Monday, June 26, 2023

The Nicomachean Ethics - moderate Aristotle - clarity within the limits of the subject matter


I will borrow the quotation from Aristotle’s Nicomachean Ethics I found on p. 186 of Gary Paul Morson’s extraordinary new study of the ethics if Russian literature:

Our discussion will be adequate if it achieves clarity within the limits of the subject matter.  For precision cannot be expected in the treatment of all subjects alike, any more than it can be expected in all manufactured articles…  Therefore in a discussion of such subjects [the just, the good]… we must be satisfied to indicate the truth with a rough and general sketch…  For a well-schooled man is one who searches for that degree of precision in each kind of study which the nature of the subject at hand admits: it is obviously just as foolish to accept arguments of probability from a mathematician as to demand strict demonstrations from an orator.  (Bk I, Ch 3, tr. Martin Ostwald – Morson uses a different translation)

Aristotle will be surprised, and highly interested, in advances in mathematics that invalidate his last example, but aside from that what strikes me here is how Aristotle’s approach is so different than Socrates’s.  No pursuit of the perfect definition for Aristotle.  Close enough is good enough, even if the definition does not cover every weird edge case.  How much of philosophy is debate over weird edge cases?  Don’t waste your time, is Aristotle’s advice.  He has more interesting things to do than push fat people in front of trains.

I see one reason I have trouble writing this piece.  Aristotle is the philosopher of the moderate and the ordinary.  His ethical system is an extended argument for moderation in almost all things.  His arguments are too complex to label them common sense, but they are generally commonsensical.  He rarely says anything too strange or wildly imaginative.  He is not the philosopher to argue that nothing exists or to write a proto-novel about the pre-historic war between Athens and Atlantis.

In other words, I find Aristotle a little boring, in part because I am mostly sympathetic.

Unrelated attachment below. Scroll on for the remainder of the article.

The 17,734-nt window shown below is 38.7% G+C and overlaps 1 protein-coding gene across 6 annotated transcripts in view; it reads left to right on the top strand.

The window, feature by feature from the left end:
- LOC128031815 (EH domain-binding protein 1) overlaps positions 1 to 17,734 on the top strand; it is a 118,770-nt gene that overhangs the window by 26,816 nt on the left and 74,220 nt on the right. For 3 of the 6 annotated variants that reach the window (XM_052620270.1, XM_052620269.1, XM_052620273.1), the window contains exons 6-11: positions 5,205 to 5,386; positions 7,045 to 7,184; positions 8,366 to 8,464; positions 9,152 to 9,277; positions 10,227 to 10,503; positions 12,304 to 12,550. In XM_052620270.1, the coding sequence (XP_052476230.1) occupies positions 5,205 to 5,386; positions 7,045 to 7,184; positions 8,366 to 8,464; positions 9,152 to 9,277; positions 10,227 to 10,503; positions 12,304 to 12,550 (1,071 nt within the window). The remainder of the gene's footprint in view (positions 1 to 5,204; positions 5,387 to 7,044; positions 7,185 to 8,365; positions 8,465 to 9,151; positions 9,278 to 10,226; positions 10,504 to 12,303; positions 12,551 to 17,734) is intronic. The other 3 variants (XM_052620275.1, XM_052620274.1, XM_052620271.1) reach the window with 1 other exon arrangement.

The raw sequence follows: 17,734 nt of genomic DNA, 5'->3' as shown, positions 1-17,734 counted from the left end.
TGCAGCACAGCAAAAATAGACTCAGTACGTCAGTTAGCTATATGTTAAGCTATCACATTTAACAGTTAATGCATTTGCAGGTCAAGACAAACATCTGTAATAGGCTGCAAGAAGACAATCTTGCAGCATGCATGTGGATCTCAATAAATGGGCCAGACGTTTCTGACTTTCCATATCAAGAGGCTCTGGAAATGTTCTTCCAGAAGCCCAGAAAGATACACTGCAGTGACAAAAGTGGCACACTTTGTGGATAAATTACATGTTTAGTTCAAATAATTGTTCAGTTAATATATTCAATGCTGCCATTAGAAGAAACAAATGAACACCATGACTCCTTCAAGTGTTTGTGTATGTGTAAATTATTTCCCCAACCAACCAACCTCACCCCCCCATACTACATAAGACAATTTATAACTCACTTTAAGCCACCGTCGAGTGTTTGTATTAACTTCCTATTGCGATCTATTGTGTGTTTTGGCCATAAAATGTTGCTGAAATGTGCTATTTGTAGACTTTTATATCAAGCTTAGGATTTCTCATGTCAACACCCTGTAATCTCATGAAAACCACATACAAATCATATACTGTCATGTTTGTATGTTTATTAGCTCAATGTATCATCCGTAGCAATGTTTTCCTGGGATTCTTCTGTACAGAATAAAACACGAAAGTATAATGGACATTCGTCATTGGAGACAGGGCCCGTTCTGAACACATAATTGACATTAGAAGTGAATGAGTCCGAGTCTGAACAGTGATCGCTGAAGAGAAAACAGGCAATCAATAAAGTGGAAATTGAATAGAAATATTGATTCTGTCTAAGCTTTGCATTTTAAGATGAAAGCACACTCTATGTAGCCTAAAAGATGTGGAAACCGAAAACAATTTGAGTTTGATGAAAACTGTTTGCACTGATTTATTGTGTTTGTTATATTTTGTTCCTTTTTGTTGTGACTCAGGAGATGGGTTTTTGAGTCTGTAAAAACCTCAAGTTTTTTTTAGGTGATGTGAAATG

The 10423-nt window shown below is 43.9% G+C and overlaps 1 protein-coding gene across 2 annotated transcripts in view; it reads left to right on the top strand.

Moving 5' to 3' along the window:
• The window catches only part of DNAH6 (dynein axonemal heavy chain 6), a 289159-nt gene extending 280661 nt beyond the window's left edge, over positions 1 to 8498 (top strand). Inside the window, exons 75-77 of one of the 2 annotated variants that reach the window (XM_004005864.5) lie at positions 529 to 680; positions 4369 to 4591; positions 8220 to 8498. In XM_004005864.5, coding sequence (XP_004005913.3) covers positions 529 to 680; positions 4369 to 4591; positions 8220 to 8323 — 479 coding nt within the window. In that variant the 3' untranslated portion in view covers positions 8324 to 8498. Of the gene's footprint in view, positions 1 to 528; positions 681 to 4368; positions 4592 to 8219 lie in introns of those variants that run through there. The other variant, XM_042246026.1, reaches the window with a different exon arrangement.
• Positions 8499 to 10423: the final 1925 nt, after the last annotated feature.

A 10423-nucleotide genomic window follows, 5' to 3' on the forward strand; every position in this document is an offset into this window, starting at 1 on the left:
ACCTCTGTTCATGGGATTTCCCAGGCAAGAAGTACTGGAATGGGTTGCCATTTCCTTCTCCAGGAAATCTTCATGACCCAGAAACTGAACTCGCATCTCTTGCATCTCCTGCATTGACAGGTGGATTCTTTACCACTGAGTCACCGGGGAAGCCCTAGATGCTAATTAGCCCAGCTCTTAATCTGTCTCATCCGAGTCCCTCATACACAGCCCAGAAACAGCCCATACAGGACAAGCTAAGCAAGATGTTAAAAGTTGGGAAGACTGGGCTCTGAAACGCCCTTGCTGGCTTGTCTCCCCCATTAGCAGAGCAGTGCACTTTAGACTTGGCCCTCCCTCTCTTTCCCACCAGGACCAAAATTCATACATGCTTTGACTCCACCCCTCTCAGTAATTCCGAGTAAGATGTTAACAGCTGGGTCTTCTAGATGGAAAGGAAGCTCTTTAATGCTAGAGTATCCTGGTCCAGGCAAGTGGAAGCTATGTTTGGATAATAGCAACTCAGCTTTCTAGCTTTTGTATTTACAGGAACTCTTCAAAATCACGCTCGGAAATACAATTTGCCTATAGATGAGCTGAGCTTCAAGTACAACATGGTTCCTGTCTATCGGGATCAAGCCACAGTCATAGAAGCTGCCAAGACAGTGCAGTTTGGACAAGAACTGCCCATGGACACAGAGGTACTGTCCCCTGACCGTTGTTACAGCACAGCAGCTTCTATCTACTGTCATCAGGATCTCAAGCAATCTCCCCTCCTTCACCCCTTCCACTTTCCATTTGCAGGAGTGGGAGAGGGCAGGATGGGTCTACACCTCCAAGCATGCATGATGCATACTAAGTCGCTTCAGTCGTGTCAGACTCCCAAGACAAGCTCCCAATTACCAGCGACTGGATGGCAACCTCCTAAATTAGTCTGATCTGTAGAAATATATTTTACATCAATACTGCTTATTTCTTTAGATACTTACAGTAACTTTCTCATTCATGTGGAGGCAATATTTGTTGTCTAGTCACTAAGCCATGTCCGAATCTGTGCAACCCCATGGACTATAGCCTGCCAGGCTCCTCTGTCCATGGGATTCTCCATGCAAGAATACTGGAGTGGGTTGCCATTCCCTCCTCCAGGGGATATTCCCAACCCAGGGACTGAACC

The material world exists.  It exists pretty much as you perceive it – close enough.  The epistemological  problems that bothered so many philosophers are nonsense.  Pleasure is real, so enjoy it, but don’t overdo it.  True happiness and true friendship are founded on virtue and contemplation, but other kinds of happiness and friendship are valuable, too.

Sounds good to me.

Someday I will read the hard stuff, Metaphysics and so on.  Not this time round.

The philosophers for “next month,” which is now, are the Cynics.  I have been enjoying a surprisingly well-written guide for students, Cynics (2008) by William Desmond, and enjoying even more the writing of Lucian, the great, unique 2nd Century satirist.  The fragments of my hero Diogenes the Cynic will fit in there somewhere.

Then we will turn to Epicureanism and its sublime poetic exposition The Nature of Things (or whatever title your translator chooses) by Lucretius.

Thursday, June 1, 2023

Books I Read in May 2023

I had a good time.


The Nicomachean Ethics (4th C. BCE), Aristotle - a post, however shallow, should appear soon.


Joseph in Egypt (1936), Thomas Mann

The Long Valley (1938) &

The Grapes of Wrath (1939), John Steinbeck - I last read this probably forty years ago.  The great turtle chapter is still great.  It's not Moby-Dick, but the mix of rhetorical modes is brilliant and sophisticated.  I have read five Steinbeck books recently and have been enjoying them a lot, kitsch, propaganda, and all.  

The World and All It Holds (2023), Aleksandar Hemon - look, a new novel.  Written at the usual Hemon level (high), but the subject is grindingly depressing.  Hemon shoves his poor protagonist into the world's worst places.  Be warned.


Selected Poetry (1940-73) &

Peasant's Wake for Fellini's Casanova and Other Poems (1986-8), Andrea Zanzotto

To Each His Own (1966), Leonardo Sciascia - this is the only book actually related to where I am going.  Another anti-Mafia anti-mystery.

If Not Now, When? (1982), Primo Levi - an adventure novel about Russian Jewish partisans, with barely any Italy in it at all.

Eldorado (2006), Laurent Gaudé - no, this one is about Sicily, too, if distantly.  The state of Mediterranean immigration circa 2006.  I read it in French, since the Portland, Maine, public library has a copy in French.  Good library.


More Was Lost (1946), Eleanor Perényi - a memoir of love and bad timing.  A 19 year-old American marries into the Hungarian nobility in 1937.  Events ensue.  Bad, bad events.  Only in her mid-twenties when she wrote the book, her youthful voice is a pleasure amidst the crises and tragedies. 


Adonis (1657), Jean de La Fontaine

A Harpa do Crente (1838), Alexandre Herculano - the great Portuguese Romantic poet, his ostentatious tomb dwarfing the Modernist tomb of Fernando Pessoa in the Jerónimos monastery in Lisbon.

Le bleu du ciel (1935/1957), George Bataille

Le Mont Analogue (1944/1952), René Daumal - I have been catching up on mid-century French weirdos.  The current Wiki for the Bataille novel says it "deals with necrophilia."  The book is in the French decadent tradition, but boy does that give the wrong idea.  As metaphor, not wrong.

I still owe a post on Gide's anti-novel The Counterfeiters.